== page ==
Perhaps the Phillies' bats were simply spent after bringing them to victory in so many consecutive high-scoring games, but for one reason or another they remained relatively quiet in Saturday's 7-3 loss against the Marlins. This combined with a mid-game collapse on the part of starter Cole Hamels that yielded a number of opposition long-balls gave Phillies fans a frustrating loss to sit through, after gorging themselves on the wallopings their team had regularly been delivering for the past week or so.
Cole Hamels looked reasonably on form, and the game began propitiously enough, proving itself one of the few in recent days in which Philadelphia has not been saddled with a three-run defecit in the first inning. Maybe they needed the challenge. They took advantage of the opportunity to score in the bottom of the inning. Shane Victorino, whose bat has been very productive lately and who proved to be the only Phillie who would really impress offensively today, hit a convincing single to right. A stroke of luck moved him to third when Marlins starter Ricky Nolasco was caught in a balk (which batter Chase Utley could be seen gamely drawing to the umpire's attention), and the Marlins made the strategic mistake of walking Ryan Howard intentionally to get to Pat Burrell. Burrell made them feel it by singling and driving Victorino home.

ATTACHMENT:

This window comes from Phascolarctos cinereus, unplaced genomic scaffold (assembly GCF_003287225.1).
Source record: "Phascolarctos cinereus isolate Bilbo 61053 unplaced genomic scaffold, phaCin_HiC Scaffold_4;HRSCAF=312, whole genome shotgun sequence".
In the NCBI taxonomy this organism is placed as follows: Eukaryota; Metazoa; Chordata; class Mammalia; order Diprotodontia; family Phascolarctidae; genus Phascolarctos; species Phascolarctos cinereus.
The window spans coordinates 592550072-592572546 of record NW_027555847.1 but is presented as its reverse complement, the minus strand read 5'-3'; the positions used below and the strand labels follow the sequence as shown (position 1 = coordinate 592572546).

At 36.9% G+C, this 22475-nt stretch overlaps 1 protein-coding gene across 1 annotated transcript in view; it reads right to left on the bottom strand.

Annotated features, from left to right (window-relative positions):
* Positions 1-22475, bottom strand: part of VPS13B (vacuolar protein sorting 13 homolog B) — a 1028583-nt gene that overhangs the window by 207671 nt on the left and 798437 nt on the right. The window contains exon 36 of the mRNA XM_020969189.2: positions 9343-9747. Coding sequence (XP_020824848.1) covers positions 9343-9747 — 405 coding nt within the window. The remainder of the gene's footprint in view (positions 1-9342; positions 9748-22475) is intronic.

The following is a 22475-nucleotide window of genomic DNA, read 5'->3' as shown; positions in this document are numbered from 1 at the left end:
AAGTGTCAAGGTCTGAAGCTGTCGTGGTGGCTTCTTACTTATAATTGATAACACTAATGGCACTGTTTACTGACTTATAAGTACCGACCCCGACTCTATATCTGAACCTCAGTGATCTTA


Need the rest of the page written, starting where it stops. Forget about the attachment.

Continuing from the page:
In the third the Phillies produced another run in an similar fashion -- spurred on by inertia after a well-struck double off the bat of Shane Victorino. This time Utley advanced him on a fly-out and Ryan Howard scored him on a ground-out. The two-run lead was tenuous, though, and in the next half-inning the Marlin's wasted no time in dissolving it. After Hanley Remirez and Jeremy Hermida both hit, the spectators at Citizen's Bank Park got to see Wes Helms demonstrate -- a little too late for thier liking -- that he knew how to hit, by doubling them both in. The deal was sealed when he in turn was scored on a Luis Gonzalez home run.
Hamels showed signs of settling down after this, delivering a 1-2-3 inning, and Charlie Manuel decided to bet on that lasting and bat him in the bottom of the fifth. Charlie's habit gambling on allowing pitchers who are performing shakily to stay in the game through potentially important at-bats sometimes pays off and sometimes does not. In this game it did not, and Hamels allowed the Marlins to score three runs on two homers in the top of the sixth.
That was enough. The score was now 7-2, and the only further resistance the Phillies offered was a Chase Utley solo home run in the eighth. Even a club's ace will get hit hard some nights, and a club's bats can't stay absurdly hot forever. Losses like Saturday's of 7-3 will happen, but the Phillies need to put it behind them on Sunday and take the series.
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